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Locals help provide spark for Mambo Jazz Kings’ fire

 Ruth Ann Ruiz
The Post Newspaper Features Editor

By Ruth Ann Ruiz

The Post Newspaper Features Editor

Energy, and cohesive teamwork define the Mambo Jazz Kings, a favorite dance band since 1985. The band delivers a sound that brings the audience to their feet, grabbing their partners and proving Southeastern Texans love to dance. 

Leslie Boone, manager at Jackie’s Brick House in Kemah, looks forward to evenings when the MJK are playing. “They bring out an awesome crowd and I love to see the dance floor full,” said Boone. 

The Mambo Jazz Kings consists of a trombone, trumpet, alto saxophone, percussions, key boards, strings and vocalists. Currently the band has 14 members. A typical show will include three sets with about 34 songs.  Musical selections come from R&B favorites. The band books gigs from Galveston to Houston and throughout the Bay area with occasional shows in Louisiana.

Most of the members have jobs or are retired because the band does not make much money. 

“They do it because they love music not for the money,” said founder and owner Art Lopez.

Bono Thomson has been with Lopez since the beginning. “I’ve been a roadie for close to 30 years, and I do it because I love music,” Thomson explained. He is responsible for setting up and taking down all equipment for each gig along with Carla and TJ Dewitt, who assist him with the equipment. 

“My dad used to play trumpet with Art,” Carla shared.

Musicians have come and gone, but with Lopez’s passion for the band, he continues to find professional musicians who work well together. Drummer Reggie Wheatley said, “It’s a good group of mature players, everyone gets along well.” Tony Richardson plays alto saxophone and agrees, “This group is easy to get along with.”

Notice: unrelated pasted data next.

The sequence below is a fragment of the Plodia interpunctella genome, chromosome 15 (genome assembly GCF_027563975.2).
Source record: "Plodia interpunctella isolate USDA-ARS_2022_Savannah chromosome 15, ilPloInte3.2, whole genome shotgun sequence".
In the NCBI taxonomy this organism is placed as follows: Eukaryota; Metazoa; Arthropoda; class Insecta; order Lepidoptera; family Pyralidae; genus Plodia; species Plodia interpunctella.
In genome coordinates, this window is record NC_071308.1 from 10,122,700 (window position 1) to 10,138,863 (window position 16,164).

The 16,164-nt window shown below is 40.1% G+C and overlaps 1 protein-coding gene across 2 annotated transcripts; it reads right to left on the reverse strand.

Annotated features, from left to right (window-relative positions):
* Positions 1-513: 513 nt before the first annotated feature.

Fritz Shiring, lead guitar player, started with garage bands as a teenager. He has been with the band just over a year. “I enjoy the camaraderie of the band, we all get along really well,” said Shiring. 

Keyboard player and backup vocalist Ron Davis enjoys the band and has been playing with the group for six years. “I love it, all we have to do is come in and play,” he said.

Danny Hernandez, a member of the Houston Fire Department, also plays the keyboards and provides background singing.

Trombone player Craig Zlatnik has been with the band eight years. He first picked up the trombone when he was in fifth grade. 

“It was the cheapest instrument,” he shared with a smile. 

Trumpet player Brad Neimi comes from Chicago; like Zlatnik with the trombone, he started on the trumpet in the fifth grade. 

Tejano music was Mike Ramirez’ first love, which eventually allowed him to play with some of the giants of Tejano music. He brings the congas, timbales, and other percussion instruments to the band. 

Performing started for vocalist, Stormy, on her 30th birthday. She sang a song in public and Lopez was in the audience. He liked what he heard and invited her to meet the band. After passing her audition, her journey as a vocalist began. 

“My first year I was so scared. The other members were good teachers. One day they told me just let go and have fun. That was when I really started to connect with the audience,” she said.  

More than 20 years later, she is a natural at captivating and leading her audience. 

Born and raised in Galveston, the youngest member of the band, vocalist Chip Clarke, is a worship pastor in Baytown. Clarke believes music moves people and he is proficient at engaging with his audience. 

The band also includes vocalists Keith Ward and Brenda Guy. 


Edward Salinas graduated from Dickinson High School in 1996. When asked why he chose his role he said, “I love the way music makes people feel.”

“I love my band, music is my life and the band is my family!” Lopez exclaimed. He takes care of all the details so his band members can focus on being musicians. 


  1. Outstanding tribute to devoted entertainers.
    What I know about Stormy is , She has been captivating and Leading her audience since she was about 9 years old with a hairbrush and a ten gallon sized cowgirl hat!
    Love this article. Way to keep us all dancing Mombo Jazz Kings!

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